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Police move in to break up a demonstration by Dominicans of Haitian descent. The young Dominicans were protesting their lack of rights to participate in the society of the land of their birth, and were subjected to teargas, beatings, and arrest. (Centro Bono)
(Santo Domingo, Dominican Republic) August 14, 2012 — Police in Monte Plata, Dominican Republic, yesterday cracked down on a group of young protestors peacefully demonstrating for their right to identity documents, their right to vote and their right to participate in the society of the land of their birth.

The 40 young people, all Dominicans of Haitian decent — and all members of the Reconoci.do movement who have been erroneously denied renewal of their identity documents by Dominican authorities — were participating in a march in a public park outside of the Civil Registry office in Monte Plata when police began throwing tear gas canisters and arresting the protestors.

Ana Maria Belique, a staff member of our Jesuit affiliate in Santo Domingo, who herself is a Dominican of Haitian ancestry (born in the Dominican Republic to Haitian parents), is one of the spokeswomen for the group.

She reported that days before the demonstration the youth properly submitted a request to the Governor of Monte Plata for permission to hold the demonstration in a public park outside of the Office of Civil Registry. According to Belique the authorities denied the groups request on the grounds that "non-Dominicans did not have a right to demonstrate."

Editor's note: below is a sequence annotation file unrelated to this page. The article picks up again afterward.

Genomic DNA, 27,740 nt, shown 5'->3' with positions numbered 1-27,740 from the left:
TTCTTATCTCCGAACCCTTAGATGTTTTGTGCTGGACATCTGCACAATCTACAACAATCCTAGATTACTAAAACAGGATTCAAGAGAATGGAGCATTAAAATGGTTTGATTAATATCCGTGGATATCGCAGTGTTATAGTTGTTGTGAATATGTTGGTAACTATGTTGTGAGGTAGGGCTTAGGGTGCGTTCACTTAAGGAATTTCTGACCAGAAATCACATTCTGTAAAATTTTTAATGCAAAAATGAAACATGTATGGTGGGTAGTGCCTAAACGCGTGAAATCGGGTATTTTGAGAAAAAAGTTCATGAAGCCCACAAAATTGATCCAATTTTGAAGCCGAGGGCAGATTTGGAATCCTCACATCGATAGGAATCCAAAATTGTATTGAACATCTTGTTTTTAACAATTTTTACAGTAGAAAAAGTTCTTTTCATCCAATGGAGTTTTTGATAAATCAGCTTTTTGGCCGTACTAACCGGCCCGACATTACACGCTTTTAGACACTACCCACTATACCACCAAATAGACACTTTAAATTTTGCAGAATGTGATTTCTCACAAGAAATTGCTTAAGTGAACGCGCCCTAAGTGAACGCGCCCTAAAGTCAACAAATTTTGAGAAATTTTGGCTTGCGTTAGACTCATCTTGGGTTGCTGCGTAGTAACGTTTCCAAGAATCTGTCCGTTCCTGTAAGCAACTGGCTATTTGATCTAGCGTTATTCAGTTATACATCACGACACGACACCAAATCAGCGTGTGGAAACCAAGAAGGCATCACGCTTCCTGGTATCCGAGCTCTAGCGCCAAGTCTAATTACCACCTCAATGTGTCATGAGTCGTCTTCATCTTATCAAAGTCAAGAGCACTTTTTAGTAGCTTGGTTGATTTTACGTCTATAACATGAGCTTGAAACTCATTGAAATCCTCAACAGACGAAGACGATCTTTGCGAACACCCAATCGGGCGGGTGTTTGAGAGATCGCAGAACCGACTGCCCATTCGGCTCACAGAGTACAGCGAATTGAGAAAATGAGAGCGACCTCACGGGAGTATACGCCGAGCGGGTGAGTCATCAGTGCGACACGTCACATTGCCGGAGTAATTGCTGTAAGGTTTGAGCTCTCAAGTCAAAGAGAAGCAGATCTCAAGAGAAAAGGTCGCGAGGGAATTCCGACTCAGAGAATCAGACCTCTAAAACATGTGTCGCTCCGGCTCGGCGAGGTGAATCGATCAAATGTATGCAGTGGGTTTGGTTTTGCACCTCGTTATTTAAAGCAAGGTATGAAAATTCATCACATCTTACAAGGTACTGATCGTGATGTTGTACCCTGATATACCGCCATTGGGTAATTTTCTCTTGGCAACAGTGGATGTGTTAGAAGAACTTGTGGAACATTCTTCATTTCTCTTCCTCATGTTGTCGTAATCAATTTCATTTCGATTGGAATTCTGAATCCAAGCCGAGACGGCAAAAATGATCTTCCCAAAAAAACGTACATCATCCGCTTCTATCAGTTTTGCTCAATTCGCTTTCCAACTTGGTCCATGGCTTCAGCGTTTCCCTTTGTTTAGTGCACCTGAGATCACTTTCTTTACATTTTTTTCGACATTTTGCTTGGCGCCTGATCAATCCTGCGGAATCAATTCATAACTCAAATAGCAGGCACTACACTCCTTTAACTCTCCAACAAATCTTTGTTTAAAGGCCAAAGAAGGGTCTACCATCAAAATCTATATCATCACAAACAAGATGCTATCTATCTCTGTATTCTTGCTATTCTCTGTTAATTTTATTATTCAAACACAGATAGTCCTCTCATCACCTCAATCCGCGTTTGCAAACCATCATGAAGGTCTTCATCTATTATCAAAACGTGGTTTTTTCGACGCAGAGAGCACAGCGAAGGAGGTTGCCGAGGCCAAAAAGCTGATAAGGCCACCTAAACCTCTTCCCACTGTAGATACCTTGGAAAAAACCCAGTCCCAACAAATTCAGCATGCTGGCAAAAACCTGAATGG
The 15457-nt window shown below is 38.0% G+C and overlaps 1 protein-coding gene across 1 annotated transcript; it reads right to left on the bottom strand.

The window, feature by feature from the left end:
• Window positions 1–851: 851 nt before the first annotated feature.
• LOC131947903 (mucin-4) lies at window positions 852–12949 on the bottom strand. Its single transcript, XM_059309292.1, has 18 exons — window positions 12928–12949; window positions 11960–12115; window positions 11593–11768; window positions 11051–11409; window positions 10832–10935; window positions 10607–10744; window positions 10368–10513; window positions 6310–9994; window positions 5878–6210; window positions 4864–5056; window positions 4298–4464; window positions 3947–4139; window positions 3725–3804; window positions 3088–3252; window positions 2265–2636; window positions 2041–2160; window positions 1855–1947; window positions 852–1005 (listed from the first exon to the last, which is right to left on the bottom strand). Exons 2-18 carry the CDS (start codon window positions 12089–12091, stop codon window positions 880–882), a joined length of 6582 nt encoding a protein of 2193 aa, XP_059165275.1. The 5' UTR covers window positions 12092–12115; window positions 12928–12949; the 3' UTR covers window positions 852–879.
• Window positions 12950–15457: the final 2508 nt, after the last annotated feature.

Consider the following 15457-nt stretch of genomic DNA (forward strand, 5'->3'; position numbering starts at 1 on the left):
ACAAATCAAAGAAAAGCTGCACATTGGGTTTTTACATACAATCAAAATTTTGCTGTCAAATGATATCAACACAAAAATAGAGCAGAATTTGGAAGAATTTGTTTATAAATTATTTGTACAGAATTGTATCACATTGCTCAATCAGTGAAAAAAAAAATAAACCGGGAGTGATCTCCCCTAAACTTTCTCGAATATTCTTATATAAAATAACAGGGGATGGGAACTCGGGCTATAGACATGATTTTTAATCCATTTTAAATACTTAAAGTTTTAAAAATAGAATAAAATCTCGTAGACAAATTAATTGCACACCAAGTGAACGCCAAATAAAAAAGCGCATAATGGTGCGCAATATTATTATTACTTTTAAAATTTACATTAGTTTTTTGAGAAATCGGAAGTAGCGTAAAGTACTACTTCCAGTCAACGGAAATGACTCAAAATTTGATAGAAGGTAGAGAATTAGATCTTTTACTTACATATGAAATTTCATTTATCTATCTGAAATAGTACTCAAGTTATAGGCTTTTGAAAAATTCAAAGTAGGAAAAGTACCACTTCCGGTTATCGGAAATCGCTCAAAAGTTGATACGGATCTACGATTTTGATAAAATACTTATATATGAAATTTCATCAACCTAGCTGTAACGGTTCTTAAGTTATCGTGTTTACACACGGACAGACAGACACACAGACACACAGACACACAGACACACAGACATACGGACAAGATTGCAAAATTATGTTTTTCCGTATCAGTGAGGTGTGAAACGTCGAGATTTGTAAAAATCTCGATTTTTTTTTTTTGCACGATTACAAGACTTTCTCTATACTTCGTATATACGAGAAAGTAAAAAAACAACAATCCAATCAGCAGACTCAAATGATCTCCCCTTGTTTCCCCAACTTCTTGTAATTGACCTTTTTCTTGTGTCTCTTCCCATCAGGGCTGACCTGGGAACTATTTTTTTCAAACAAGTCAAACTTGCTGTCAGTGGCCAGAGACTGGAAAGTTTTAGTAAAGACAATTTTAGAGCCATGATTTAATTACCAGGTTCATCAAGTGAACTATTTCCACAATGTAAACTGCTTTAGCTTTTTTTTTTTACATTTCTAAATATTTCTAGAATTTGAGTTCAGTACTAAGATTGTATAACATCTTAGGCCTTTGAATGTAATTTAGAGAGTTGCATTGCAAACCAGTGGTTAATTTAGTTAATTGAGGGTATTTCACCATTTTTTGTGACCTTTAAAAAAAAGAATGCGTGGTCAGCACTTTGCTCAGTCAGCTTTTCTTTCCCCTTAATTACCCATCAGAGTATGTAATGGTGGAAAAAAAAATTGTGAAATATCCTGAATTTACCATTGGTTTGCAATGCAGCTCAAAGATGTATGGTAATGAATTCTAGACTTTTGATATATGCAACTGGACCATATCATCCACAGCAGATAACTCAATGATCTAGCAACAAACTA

In the face of this unjust refusal the group decided attempted to the march anyway. The members of the group have been found by various courts to in fact merit recognition of the Dominican national identity and thus should have the right to fully exercise Dominican citizenship.

After the protest began, a contingent of the Dominican National Police proceeded to attack demonstrators, dispersing the protestors with tear gas and arresting eight of the young leaders, while pursuing the rest through the streets of the community.

Three of the detainees were beaten by a police officer known as "Papo," a member of the anti-theft department of police. The police officer reportedly yelled racial insults at the victims while assaulting them, demanding that they never again demonstrate in "his country."

After several hours of arbitrary detention, Fr. Mario Serrano, S.J., the director of our Dominican-based affiliate, successfully negotiated the release of the eight civil rights leaders.

The Reconoci.do movement is made up of young Dominican-born people of Haitian descent who seek recognition of their Dominican nationality. The members, ranging in age from 10 to 40, were born in Dominican territory before the Dominican Republic reformed its Constitution and laws in 2010, adopting new nationality requirements and ending the long tradition of birthright citizenship.

Accordingly, more than 120 of those arbitrarily denied access to their national identity have been favored with positive rulings in various courts. Court rulings have ordered the immediate delivery of their documents, orders with which the Central Electoral Board (JCE) has refused to comply.

In San Pedro de Macoris, civil rights leaders also held a demonstration, marching from Duarte Park to the San Pedro the Apostle Cathedral.  

In a homily held at the end of the march, Monsignor Francisco Ozoria, Bishop of that district, spoke about the rulings in favor of the civil rights of 28 young people stripped of their citizenship who reside in San Pedro de Macoris. The Bishop likewise acknowledged the many other Dominicans from El Seybo Province who have had court rulings in their favor, but who the JCE refuses to recognize as Dominicans because their grandparents or parents were Haitian immigrants.

The Bishop decried the civil rights violations against Dominicans of Haitian descent, highlighting the state of discrimination to which they have been exposed. Bishop Ozoria remarked,  “these young people are unaware of another land, they have never been Haiti … this country is what they are. They are Dominicans.”

Learn more: Here I was Born: Stateless Dominicans Seek Recognition



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